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Breaking news: A fix for a big barrier to prison education

College Inside
Welcome to College Inside, a newsletter about the future of postsecondary education in prisons. I’m Charlotte West, a national reporter for Open Campus. This is a special edition to share some breaking news.

A 'fresh start' on student loans
Student loan defaults have been a significant, little-discussed barrier to prison education. But today the Education Department announced a fix that will bring all defaulted loans into good standing, a move that could significantly increase access to college-in-prison programs over the next few years. 
Anyone who has defaulted on a loan is ineligible for federal financial aid such as Pell Grants – the current way that most people in prison pay for college. Making payments, and bringing loans back into good standing, pose a burden for many borrowers, but people in prison, especially those who don’t have family support on the outside, are often unable to do something as simple as pick up the phone to call their loan servicer or set up a repayment plan online. 
The department’s announcement specified that people in prison will, like other borrowers, qualify for a “fresh start” when the student loan payment pause, which has been in effect since March 2020, ends in August. 
The “fresh start” policy will bring all eligible defaulted loans into good standing. All borrowers, including those in prison, will have: the default record removed from their credit history, their eligibility for federal student aid restored, and loan collection efforts stopped. They will also be able to consolidate their loans and enter into a repayment plan. 
Fixing the student loan default problem was necessary “if the goal of restoring Pell Grants to people in prison was to expand college access,” said Bradley Custer, senior policy analyst for higher education at the Center for American Progress, a nonprofit group.  
Details on when “fresh start” will be implemented, and how it will be communicated to people in prison, were not included in the department’s announcement.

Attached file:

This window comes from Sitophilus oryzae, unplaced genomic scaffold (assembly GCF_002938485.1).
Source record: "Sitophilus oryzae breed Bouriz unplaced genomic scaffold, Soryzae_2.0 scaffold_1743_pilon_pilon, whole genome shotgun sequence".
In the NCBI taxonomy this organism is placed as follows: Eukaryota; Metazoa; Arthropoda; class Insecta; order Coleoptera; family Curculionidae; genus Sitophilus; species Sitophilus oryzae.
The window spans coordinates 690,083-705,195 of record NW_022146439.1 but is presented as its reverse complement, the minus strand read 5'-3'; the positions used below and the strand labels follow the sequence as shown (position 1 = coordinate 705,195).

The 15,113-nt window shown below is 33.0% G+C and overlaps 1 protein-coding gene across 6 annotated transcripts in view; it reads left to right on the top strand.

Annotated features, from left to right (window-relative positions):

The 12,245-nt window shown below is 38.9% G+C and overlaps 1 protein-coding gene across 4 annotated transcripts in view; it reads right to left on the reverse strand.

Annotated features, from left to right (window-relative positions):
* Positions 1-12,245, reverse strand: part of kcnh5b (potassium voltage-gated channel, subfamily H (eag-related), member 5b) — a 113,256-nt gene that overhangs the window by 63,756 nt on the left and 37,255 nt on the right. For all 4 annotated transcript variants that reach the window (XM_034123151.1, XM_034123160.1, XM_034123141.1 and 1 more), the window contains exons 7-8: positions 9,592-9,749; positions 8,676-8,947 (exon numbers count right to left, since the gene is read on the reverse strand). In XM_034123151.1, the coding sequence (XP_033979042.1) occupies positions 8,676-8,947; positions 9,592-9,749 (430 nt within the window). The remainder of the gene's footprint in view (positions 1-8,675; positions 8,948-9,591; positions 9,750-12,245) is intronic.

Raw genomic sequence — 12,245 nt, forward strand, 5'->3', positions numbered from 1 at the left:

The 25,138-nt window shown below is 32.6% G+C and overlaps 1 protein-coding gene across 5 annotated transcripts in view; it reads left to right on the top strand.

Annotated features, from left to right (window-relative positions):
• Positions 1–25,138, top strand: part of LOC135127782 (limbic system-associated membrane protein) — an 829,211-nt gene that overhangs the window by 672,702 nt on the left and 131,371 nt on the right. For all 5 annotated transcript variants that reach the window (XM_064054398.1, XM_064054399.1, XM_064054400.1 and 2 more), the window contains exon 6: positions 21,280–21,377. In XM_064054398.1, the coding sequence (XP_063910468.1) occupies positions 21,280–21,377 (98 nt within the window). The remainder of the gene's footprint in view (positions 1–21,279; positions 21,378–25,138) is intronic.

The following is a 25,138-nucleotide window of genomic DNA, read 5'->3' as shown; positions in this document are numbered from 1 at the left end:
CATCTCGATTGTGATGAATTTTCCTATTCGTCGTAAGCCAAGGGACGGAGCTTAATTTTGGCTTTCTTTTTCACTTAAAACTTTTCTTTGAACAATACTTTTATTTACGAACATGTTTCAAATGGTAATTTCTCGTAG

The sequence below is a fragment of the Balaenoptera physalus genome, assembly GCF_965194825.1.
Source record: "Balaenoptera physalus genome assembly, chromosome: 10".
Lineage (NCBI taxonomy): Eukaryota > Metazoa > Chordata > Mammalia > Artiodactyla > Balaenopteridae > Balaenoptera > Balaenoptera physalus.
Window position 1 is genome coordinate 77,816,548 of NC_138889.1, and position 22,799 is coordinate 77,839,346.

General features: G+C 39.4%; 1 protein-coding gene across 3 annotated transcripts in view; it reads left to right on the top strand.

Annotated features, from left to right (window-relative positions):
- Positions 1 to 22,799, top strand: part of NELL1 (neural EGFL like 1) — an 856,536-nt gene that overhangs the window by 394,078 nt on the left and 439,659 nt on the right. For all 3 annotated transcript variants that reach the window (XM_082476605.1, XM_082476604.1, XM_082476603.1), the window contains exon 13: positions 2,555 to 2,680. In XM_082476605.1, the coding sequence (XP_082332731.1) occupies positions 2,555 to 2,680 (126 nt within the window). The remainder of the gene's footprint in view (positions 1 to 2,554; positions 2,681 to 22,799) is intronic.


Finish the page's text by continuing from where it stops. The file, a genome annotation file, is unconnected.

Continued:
“What we need now,” Custer said, “is a transparent plan from the department on how they will help these borrowers to stay out of delinquency and default after they are restored to good standing.” 
The “fresh start” was part of the department’s larger announcement of 73 new Second Chance Pell sites, bringing the total to 200. President Barack Obama launched the Second Chance Pell program in 2016 as the first step toward reinstating Pell Grants for incarcerated students. Pell Grants, which are available to low-income students, were eliminated for the prison population as part of the 1994 crime bill. In 2020, Congress lifted that 26-year ban, with full reinstatement of the aid for people in prison currently slated for July 2023. 
+ Read my story about people like Amanda Newman who have struggled to bring their loans back into good standing from prison. The amount of debt that had kept her out of college? $93.05. 
Let's connect
Please connect if you have story ideas or just want to share your experience with prison education programs as a student or educator.
You can always reach me at on JPay/Securus/Connect Network/Corrlinks or on Twitter at @szarlotka
To reach me via snail mail, you can write to: Charlotte West, Open Campus Media, 2460 17th Avenue #1015, Santa Cruz, CA 95062. 
— Charlotte
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